World erupts over 'iconic' Naomi Osaka moment at opening ceremony

  • Oops!
    Something went wrong.
    Please try again later.
  • Oops!
    Something went wrong.
    Please try again later.
·Sports Editor
·4-min read
In this article:
  • Oops!
    Something went wrong.
    Please try again later.
  • Oops!
    Something went wrong.
    Please try again later.
  • Tokyo Games
    Tokyo Games
  • Naomi Osaka
    Japanese tennis player
Naomi Osaka, pictured here becoming the first tennis player to light the Olympic cauldron at the opening ceremony.
Naomi Osaka became the first tennis player to light the Olympic cauldron at the opening ceremony. Image: Getty

Naomi Osaka has become the first tennis player in modern Olympic Games history to light the cauldron at the opening ceremony.

The Japanese superstar lit the Olympic cauldron to launch the Tokyo Games at the end of the opening ceremony on Friday night.

NOT HAPPY: Olympian lashes out over Tokyo breastfeeding rule

WOW: Athlete banned from Olympic village over sex misconduct claims

Normally a star-studded display teeming with celebrities, the ceremony was low-key, with fewer than 1000 people in attendance, strict social-distancing rules and signs calling on spectators to "be quiet around the venue."

But the ceremony was still climaxed by the superstar appearance of four-time grand slam champion Osaka, who was bestowed with the honour of lighting the cauldron.

Rumours swirled earlier on Friday that Osaka would get the honour when her first-round match was rescheduled from Saturday to Sunday.

And the rumours proved true, with the Japanese superstar sending social media into a frenzy with her opening ceremony appearance.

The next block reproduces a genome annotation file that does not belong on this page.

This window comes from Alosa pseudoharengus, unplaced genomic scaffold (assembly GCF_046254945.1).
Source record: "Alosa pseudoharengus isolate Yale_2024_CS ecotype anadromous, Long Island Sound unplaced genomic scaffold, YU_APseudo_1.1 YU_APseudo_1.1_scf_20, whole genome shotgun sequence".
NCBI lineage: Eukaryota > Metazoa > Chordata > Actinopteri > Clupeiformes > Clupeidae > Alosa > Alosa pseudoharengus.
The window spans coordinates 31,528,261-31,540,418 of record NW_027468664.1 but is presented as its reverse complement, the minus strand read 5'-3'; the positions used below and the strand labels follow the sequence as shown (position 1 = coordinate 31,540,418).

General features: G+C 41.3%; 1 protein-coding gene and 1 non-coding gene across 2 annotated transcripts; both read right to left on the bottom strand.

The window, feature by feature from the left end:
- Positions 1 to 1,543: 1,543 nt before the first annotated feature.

After being passed from baseball legends to children, the torch was handed to the two-time Australian Open champion Osaka, who walked to the base of the stage, which split open to reveal a set of stairs as the cauldron unfolded like a flower.

She then climbed the stairs and lit the cauldron as fireworks briefly illuminated the sky.

In commentary for Channel 7, Bruce McAvaney described it as a "Cathy Freeman-like moment".

Naomi Osaka's incredible return to world stage

"Undoubtedly the greatest athletic achievement and honour I will ever have in my life," Osaka wrote on Instagram afterwards.

"I have no words to describe the feelings I have right now, but I do know I am currently filled with gratefulness and thankfulness."

It capped a dramatic series of events over the past two months for the 23-year-old.

Naomi Osaka, pictured here carrying the Olympic torch during the Opening Ceremony.
Naomi Osaka carries the Olympic torch during the Opening Ceremony of the Tokyo 2020 Olympics. (Photo by Bai Yu/CHINASPORTS/VCG via Getty Images)

Going into the French Open in late May, Osaka announced she wouldn't speak to reporters at the tournament, saying those interactions created mental health issues for her.

Then, after her first-round victory, she skipped the mandatory news conference.

Osaka was fined $15,000 and publicly reprimanded by the Grand Slam Board, who said she could be suspended if she kept avoiding the media.

The next day, Osaka withdrew from Roland Garros entirely to take a mental health break, revealing she has been battling bouts of depression since 2018. 

She later announced her withdrawal from Wimbledon as well.

So the Tokyo Games mark her return to competition and the world stage.

Not only is she the first tennis player to light the cauldron, but one of the few athletes to be given the honour while still competing.

She'll hope to emulate Cathy Freeman, who launched the 2000 Sydney Games and went on to win gold in the 400 metres.

with AAP

Watch 'Mind Games', the new series from Yahoo Sport Australia exploring the often brutal mental toil elite athletes go through in pursuit of greatness:

Click here to sign up to our newsletter for all the latest and breaking stories from Australia and around the world.

Our goal is to create a safe and engaging place for users to connect over interests and passions. In order to improve our community experience, we are temporarily suspending article commenting